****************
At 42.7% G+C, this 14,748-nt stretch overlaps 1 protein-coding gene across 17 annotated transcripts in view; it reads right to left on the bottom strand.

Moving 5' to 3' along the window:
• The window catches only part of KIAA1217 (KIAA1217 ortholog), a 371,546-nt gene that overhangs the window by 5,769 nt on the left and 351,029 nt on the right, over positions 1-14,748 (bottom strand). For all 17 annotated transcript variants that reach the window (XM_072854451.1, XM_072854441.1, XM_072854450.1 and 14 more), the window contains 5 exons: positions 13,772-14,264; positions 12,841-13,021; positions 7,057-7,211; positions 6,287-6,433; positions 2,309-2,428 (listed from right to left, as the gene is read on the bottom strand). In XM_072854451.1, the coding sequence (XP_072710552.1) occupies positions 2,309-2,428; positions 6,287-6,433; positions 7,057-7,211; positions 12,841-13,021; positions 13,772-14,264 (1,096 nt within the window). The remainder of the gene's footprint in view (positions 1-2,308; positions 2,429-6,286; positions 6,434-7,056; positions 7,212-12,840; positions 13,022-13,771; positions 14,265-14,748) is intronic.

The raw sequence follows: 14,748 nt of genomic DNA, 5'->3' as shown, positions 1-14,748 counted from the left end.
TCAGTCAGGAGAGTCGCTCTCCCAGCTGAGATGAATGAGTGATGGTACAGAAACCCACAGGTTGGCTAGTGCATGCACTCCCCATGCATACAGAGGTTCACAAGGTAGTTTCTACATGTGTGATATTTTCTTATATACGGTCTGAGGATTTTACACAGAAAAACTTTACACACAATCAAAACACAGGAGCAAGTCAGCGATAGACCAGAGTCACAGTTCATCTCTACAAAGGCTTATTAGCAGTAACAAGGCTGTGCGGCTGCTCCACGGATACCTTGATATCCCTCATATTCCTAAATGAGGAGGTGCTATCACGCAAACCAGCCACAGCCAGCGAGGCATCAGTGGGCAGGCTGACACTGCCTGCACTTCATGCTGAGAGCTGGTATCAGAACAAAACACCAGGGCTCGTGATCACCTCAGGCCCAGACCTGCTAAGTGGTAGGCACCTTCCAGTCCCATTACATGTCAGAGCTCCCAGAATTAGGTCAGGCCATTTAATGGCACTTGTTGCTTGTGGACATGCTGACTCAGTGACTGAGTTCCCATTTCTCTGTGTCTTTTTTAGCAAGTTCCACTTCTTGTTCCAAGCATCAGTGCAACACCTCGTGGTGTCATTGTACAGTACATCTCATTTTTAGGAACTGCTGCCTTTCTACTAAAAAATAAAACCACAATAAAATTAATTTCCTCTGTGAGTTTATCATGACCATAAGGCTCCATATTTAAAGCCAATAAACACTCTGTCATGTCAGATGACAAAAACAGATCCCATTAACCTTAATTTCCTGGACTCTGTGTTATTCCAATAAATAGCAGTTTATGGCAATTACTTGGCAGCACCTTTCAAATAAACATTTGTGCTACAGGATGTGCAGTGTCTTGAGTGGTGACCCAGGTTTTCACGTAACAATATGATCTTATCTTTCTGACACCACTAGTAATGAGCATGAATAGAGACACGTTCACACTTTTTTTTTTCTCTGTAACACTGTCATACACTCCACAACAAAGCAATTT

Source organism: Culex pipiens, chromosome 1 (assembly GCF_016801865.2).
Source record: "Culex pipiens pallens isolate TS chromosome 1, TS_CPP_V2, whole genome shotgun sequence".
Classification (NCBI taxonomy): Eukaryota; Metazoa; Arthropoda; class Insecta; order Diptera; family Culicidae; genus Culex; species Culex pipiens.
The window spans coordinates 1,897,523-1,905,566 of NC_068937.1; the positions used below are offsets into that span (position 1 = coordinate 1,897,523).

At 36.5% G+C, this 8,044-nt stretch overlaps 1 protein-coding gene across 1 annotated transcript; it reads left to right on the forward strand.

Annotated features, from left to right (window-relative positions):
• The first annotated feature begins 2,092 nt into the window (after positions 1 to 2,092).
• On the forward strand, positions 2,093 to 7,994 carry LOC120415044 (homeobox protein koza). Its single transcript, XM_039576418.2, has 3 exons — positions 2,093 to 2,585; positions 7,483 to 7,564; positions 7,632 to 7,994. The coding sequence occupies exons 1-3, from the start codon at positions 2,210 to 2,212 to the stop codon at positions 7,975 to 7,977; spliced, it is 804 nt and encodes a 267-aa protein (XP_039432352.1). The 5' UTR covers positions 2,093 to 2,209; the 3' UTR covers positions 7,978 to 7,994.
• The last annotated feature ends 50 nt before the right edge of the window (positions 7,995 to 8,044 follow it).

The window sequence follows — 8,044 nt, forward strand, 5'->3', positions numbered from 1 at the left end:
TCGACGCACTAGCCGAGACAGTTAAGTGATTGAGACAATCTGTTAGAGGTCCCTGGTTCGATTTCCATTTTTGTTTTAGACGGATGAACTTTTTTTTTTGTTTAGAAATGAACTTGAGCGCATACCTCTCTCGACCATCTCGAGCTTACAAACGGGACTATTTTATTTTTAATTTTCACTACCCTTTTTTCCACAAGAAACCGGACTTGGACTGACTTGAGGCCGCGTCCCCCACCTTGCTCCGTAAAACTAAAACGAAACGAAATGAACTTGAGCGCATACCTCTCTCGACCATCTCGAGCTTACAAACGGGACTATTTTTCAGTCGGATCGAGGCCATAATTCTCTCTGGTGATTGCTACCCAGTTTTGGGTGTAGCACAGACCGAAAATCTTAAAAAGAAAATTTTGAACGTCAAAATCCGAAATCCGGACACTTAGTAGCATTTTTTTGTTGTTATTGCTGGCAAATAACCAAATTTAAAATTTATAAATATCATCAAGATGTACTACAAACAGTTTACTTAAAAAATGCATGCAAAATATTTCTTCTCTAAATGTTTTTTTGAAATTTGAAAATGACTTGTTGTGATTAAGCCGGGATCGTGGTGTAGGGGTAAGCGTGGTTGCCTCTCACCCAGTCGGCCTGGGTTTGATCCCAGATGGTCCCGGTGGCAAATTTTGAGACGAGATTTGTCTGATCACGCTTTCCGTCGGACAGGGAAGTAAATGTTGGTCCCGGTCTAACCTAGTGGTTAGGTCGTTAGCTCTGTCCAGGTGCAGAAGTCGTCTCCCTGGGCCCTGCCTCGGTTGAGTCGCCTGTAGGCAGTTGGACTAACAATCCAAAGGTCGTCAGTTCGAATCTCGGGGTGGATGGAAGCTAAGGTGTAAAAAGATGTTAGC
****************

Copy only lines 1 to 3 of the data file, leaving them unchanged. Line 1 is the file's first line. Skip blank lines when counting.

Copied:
At 42.7% G+C, this 14,748-nt stretch overlaps 1 protein-coding gene across 17 annotated transcripts in view; it reads right to left on the bottom strand.

Moving 5' to 3' along the window:
• The window catches only part of KIAA1217 (KIAA1217 ortholog), a 371,546-nt gene that overhangs the window by 5,769 nt on the left and 351,029 nt on the right, over positions 1-14,748 (bottom strand). For all 17 annotated transcript variants that reach the window (XM_072854451.1, XM_072854441.1, XM_072854450.1 and 14 more), the window contains 5 exons: positions 13,772-14,264; positions 12,841-13,021; positions 7,057-7,211; positions 6,287-6,433; positions 2,309-2,428 (listed from right to left, as the gene is read on the bottom strand). In XM_072854451.1, the coding sequence (XP_072710552.1) occupies positions 2,309-2,428; positions 6,287-6,433; positions 7,057-7,211; positions 12,841-13,021; positions 13,772-14,264 (1,096 nt within the window). The remainder of the gene's footprint in view (positions 1-2,308; positions 2,429-6,286; positions 6,434-7,056; positions 7,212-12,840; positions 13,022-13,771; positions 14,265-14,748) is intronic.